Living Paycheck to Paycheck? Project Your Income and Expenses Using a Daily Budget

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You’ll use this article in the early stages of The 9 Steps to Financial Freedom.

Living paycheck to paycheck is rough.

It’s a constant battle to make sure you have enough in your account to pay your bills while also spending money on discretionary items. So how can you break the vicious cycle?

If you don’t already know, using what I call the “ATM balance inquiry budget method” is not the best way to manage your money. That’s because your current checking account balance does not reflect future bills that need paid or savings goals that need funded before your next income event.

When living paycheck to paycheck you need to start thinking about how you spend/save your money several days (if not weeks) in advance. To do this I recommend creating a daily budget.

Your Daily Budget

You can think of your daily budget as a checkbook register that looks into the future instead of only keeping track of what’s already happened.

Basically, you determine what your account balance is today and then add in the projected (and known) income and expenses you’ll have over the next few weeks.

If you’re a member at The Self-Starter level or higher, a daily budget and instructional videos are included in the financial worksheets package. If you’re not a member, click below to learn about all the great benefits!

Daily Budget Worksheet Price: Free Due to the COVID-19 pandemic, you can currently get access to this financial worksheet for FREE. You'll need to register as a free member. Daily Budget Worksheet

You’ll start by adding today’s date in the upper right hand corner. If you’re using the Excel spreadsheet the dates will then populate down the left hand side of the page. If you’re using the PDF you’ll need to add the future dates manually.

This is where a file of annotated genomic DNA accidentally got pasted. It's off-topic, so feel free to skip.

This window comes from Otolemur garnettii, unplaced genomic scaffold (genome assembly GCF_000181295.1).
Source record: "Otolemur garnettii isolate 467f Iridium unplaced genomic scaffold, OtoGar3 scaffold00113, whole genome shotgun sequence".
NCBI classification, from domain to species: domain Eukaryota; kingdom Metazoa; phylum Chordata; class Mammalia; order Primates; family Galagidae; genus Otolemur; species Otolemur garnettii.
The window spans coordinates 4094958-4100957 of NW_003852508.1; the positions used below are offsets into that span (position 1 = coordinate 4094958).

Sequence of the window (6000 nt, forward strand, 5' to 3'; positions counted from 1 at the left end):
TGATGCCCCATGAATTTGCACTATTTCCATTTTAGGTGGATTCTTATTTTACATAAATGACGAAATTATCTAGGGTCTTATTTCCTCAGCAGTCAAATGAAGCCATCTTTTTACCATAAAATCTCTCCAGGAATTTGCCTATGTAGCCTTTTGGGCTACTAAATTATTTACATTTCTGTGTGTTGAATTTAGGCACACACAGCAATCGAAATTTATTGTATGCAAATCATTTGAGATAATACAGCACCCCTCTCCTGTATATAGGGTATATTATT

Then, add in the current balance of your checking account (minus any pending transactions) at the top of the page. This is the starting point for your daily budget.

What you’ll do next is where the power of the daily budget becomes clear.

First, go through and add in any known income events in the future. For example, if you get paid again on the 20th of the month, go through and find that date and add in the projected transaction. Be sure to add the income in the “Incoming (+)” column.

Look at your list of monthly bills and begin adding them in as “transactions” on the spreadsheet on the day the money needs to come out of the account. For example if your cell phone bill comes out on the 25th, go to that date on the daily budget and add it as an expense. Be sure too add the expense in the “Outgoing (-)” column. You can then see your projected account balance at that time.

After you get your bills entered, go through and add in your anticipated discretionary expenses. If you have a typical day during the week where you stop and get groceries, add that in and estimate what you’re going to spend. Do that with other categories such as dining out, entertainment, etc.

Finally, add in your savings goals and money that needs to be set aside for periodic expenses.

This daily budget allows you to plan out your spending based on what you normally do while also being able to view what your account balance will be projected as before your next round of income.

Therefore, if you add in all of your expenses and see that you don’t have enough money in your account to spend the normal $150 at the grocery store, you need to adjust to make it work. No more overdrafts or floating the expenses on your credit card.

The daily budget is a great first step if you’re living paycheck to paycheck. It will allow you to see where you need to make cuts and where you can potentially save money. If your bills are high, you can begin working on cutting some of them down.

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